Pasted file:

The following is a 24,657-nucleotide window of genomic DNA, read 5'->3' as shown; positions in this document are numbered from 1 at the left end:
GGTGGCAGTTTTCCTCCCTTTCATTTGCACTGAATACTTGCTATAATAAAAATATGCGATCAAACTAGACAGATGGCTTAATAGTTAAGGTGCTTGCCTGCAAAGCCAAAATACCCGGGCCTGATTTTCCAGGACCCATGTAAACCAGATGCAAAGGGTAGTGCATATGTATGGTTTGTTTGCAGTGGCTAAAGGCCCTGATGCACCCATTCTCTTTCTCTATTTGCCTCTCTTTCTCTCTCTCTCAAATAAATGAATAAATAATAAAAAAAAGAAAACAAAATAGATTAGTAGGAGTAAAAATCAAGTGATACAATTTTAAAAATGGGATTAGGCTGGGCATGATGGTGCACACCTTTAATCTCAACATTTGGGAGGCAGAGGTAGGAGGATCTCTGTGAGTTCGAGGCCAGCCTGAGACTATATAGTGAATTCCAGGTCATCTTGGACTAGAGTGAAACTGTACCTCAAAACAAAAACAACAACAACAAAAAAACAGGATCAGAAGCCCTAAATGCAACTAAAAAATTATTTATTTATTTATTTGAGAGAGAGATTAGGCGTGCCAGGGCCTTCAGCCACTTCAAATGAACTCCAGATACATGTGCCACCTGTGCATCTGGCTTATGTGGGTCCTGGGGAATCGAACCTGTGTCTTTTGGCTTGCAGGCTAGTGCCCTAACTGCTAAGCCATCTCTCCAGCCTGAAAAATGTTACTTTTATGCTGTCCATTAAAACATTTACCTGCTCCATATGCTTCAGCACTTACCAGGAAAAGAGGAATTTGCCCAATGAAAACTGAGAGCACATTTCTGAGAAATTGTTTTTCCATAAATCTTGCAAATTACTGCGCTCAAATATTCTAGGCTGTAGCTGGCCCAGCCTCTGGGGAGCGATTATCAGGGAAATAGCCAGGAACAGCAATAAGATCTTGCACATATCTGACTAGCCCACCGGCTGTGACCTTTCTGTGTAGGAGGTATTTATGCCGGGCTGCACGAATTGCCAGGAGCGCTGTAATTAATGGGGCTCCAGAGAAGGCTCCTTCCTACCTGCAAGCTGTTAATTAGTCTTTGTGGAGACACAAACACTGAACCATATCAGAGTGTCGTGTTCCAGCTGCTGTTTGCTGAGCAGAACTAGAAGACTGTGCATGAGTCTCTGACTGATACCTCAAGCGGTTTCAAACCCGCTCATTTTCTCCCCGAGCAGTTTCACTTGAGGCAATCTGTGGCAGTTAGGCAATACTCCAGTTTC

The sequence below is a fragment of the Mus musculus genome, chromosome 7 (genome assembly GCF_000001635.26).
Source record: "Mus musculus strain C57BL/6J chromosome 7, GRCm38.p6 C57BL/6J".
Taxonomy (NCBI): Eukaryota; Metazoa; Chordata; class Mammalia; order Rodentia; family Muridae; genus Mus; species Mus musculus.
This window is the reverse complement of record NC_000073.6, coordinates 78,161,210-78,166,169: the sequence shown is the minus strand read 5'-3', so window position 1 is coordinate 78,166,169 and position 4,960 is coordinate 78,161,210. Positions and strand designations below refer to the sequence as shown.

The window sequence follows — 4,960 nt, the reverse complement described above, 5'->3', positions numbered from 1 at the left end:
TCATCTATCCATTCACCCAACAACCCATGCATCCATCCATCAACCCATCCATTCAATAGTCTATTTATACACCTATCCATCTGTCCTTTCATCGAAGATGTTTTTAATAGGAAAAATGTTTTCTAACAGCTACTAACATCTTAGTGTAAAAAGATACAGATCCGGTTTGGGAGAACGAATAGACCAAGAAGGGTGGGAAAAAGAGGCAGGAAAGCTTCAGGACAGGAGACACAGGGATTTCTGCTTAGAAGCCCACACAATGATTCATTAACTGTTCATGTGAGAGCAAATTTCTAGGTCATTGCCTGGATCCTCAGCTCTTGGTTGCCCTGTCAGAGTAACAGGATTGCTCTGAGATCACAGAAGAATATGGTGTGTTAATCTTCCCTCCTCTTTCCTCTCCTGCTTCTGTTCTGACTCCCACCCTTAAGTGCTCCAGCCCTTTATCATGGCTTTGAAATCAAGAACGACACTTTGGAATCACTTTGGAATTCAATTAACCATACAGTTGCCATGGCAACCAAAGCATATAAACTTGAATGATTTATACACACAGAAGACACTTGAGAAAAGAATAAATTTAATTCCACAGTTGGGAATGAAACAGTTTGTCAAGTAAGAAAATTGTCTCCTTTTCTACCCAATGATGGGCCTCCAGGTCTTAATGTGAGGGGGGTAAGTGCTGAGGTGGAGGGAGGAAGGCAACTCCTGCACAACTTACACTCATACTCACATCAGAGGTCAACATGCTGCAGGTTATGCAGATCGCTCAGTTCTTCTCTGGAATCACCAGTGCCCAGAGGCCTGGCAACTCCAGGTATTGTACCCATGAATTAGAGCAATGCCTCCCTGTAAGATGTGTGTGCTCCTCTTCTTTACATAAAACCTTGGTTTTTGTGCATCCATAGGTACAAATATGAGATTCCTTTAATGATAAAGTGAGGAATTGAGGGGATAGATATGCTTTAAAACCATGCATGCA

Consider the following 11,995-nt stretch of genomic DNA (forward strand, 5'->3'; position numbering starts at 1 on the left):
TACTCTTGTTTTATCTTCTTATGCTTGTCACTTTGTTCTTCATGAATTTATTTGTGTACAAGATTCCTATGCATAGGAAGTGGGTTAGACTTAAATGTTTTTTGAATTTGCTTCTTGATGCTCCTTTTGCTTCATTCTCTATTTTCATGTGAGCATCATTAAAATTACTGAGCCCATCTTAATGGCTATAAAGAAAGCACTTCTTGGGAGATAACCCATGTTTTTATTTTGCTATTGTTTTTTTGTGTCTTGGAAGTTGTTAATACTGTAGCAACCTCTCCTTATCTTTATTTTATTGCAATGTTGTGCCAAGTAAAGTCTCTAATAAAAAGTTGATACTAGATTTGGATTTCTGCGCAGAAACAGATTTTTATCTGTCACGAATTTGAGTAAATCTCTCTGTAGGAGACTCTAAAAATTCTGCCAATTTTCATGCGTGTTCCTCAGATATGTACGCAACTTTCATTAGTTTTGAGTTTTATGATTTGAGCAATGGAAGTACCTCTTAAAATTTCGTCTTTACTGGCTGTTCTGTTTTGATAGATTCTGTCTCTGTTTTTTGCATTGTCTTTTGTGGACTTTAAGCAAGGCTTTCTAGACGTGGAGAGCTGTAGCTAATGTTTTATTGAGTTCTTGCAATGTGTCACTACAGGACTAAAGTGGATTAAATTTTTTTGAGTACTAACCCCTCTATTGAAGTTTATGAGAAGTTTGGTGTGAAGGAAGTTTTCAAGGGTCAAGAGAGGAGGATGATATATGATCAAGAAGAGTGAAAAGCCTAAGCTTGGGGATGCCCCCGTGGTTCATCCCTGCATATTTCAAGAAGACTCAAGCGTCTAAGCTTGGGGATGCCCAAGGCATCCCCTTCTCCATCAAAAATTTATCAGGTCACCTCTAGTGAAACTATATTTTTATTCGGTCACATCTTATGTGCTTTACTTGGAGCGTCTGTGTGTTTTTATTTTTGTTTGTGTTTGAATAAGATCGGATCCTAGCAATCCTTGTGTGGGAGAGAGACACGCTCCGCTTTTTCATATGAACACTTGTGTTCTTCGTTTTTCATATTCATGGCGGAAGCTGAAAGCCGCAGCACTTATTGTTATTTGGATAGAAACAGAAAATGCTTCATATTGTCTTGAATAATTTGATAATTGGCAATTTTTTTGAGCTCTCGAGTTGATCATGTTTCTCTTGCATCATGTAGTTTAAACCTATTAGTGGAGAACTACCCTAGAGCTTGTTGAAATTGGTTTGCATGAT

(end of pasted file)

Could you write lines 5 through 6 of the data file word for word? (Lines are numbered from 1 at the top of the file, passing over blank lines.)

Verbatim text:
Taxonomy (NCBI): Eukaryota; Metazoa; Chordata; class Mammalia; order Rodentia; family Muridae; genus Mus; species Mus musculus.
This window is the reverse complement of record NC_000073.6, coordinates 78,161,210-78,166,169: the sequence shown is the minus strand read 5'-3', so window position 1 is coordinate 78,166,169 and position 4,960 is coordinate 78,161,210. Positions and strand designations below refer to the sequence as shown.